The cool breeze glided along the sandy shores of Roebuck Bay, tugging at the reeds standing tall against a crouching figure. In the meadow of green fields and sand bays, the unassuming character remained still as the tall reeds of grass swayed against narrow shoulders. The waves crashing against the bay and seagulls cawing overhead were the only sounds that could hear for miles. At 5 in the morning, not many residents roamed in the shadowed shores of the Bay. A lone eagle swooped down, crossing the water and teasing the bent reeds with its lowered wings. The crouching human remained undeterred, barely flinching when the eagle steered toward the hat propped sideways.
Then a bleating sound of a car horn interrupting the droning sounds around, alerting the eagle who shot up into the sky and the bent figure finally stirred, peering up from the shade of the beige canvas hat. Lifting a gloved hand that held thin strands of what appeared to be weeds, the figure slowly stood to full height.
Up the hill, a jeep thundered down the bumpy terrain onto the flat sandy plain. Its squeaky brakes distressed the seagulls who now scattered in the air, wings flapping noisily against the rumbling of the jeep’s engine. Then a person dressed in similar gear to that of the one watching stepped out of the jeep and raced over to the swaying reeds.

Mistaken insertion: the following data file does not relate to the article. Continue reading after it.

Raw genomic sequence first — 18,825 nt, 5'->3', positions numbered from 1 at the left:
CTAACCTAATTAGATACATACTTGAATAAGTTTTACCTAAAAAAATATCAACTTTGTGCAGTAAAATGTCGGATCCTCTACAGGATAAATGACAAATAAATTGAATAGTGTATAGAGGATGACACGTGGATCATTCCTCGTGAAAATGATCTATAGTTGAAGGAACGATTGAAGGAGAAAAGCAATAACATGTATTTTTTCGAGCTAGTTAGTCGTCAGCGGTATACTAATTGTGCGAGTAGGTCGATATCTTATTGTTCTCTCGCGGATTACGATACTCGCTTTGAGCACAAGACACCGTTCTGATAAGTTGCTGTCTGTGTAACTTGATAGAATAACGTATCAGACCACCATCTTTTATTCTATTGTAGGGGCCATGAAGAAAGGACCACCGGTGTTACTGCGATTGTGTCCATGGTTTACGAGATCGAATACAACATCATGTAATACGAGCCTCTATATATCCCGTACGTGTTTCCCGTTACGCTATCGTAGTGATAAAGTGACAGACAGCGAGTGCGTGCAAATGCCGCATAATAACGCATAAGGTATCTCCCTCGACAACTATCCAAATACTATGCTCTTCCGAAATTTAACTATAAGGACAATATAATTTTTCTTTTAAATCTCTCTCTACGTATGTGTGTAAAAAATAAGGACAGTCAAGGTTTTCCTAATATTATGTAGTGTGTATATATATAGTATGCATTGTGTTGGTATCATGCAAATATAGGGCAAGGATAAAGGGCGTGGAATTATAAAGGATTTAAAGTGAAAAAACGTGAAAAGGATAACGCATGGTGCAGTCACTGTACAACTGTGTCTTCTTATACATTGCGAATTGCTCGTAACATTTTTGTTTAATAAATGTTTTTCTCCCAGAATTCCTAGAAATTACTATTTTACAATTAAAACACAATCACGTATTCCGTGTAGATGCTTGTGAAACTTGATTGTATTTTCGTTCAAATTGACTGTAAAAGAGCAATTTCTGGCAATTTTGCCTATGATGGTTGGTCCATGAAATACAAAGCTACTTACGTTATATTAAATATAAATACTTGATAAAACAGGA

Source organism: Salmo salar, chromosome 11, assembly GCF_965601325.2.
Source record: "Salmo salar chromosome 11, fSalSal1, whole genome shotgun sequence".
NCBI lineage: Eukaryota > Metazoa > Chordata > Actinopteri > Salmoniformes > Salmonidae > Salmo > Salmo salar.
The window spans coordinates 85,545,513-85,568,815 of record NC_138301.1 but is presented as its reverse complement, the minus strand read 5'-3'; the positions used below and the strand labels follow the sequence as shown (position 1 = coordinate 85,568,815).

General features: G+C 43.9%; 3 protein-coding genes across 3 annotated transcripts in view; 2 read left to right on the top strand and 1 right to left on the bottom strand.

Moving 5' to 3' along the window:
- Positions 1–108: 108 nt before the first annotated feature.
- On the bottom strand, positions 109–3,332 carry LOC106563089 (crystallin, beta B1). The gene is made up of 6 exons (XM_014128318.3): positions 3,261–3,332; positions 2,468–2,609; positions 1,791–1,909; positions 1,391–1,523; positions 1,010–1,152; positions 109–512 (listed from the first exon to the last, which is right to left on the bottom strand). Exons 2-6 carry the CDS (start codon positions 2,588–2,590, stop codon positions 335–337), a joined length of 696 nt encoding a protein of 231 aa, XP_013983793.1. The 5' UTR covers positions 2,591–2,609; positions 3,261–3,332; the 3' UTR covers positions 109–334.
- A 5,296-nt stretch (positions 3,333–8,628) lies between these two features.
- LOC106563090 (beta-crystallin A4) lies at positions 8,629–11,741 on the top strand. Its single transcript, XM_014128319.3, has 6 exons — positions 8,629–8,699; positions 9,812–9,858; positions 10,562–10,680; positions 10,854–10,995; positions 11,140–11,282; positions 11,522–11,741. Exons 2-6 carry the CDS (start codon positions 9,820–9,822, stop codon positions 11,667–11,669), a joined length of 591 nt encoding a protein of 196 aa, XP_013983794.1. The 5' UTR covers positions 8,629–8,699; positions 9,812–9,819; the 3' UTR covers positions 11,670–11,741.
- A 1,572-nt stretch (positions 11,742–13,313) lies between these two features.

“Phone call from the States!” the driver spoke over the scawing seagulls and walked over, holding out a cellphone.
The other took up the phone and turned toward the sea. “Adina speaking.”
For a few minutes, only the waves responded as the phone conversation went on without so much of a word from Adina. The driver bent over the tall reeds of grass and reached to touch one but Adina nudged at the hand with a knee.
“Okay, when exactly did you want this to happen?” Adina spoke, squatting also to tug at another weed-like plant from the ground. “Tonight? Isn’t that a bit too early?”
Adina’s shoulders lifted helplessly and then a sigh. “Okay, my colleague and I will take the next flight out.” A pause and then Adina nodded. “Right, I know. See you soon.”
Once the conversation ended and Adina lowered the phone, the driver finally spoke. “Where are we going?
“Headquarters.” Adina pulled off the hat, long curly dark hair fell onto her shoulders and she released a heavy sigh. “In Bluff Springs.”
There was a long silence between the two as they squatted; staring at the bare ground once occupied by the plants Adina had just pulled out. The driver sighed, pushing off the hat and rubbed the back of her neck. “Why now?”
“I guess we’ll find out when we get there,” Adina replied, standing to her feet and heading for the jeep.
“We’re leaving tonight?” The driver called, sauntering after her. “But we’re not prepared to leave yet!”
Adina jumped into the driver’s seat, handing the phone back to her companion. “It’s not up for discussion. The headquarters have decided and we’ll follow,” she said in a no-nonsense tone that rendered the driver speechless.
With both in contemplative silence, Adina turned the jeep around and moseyed up the hill. Not a few moments later and the droning waves and cawing seagulls returned, undisturbed until the sun fully shone out.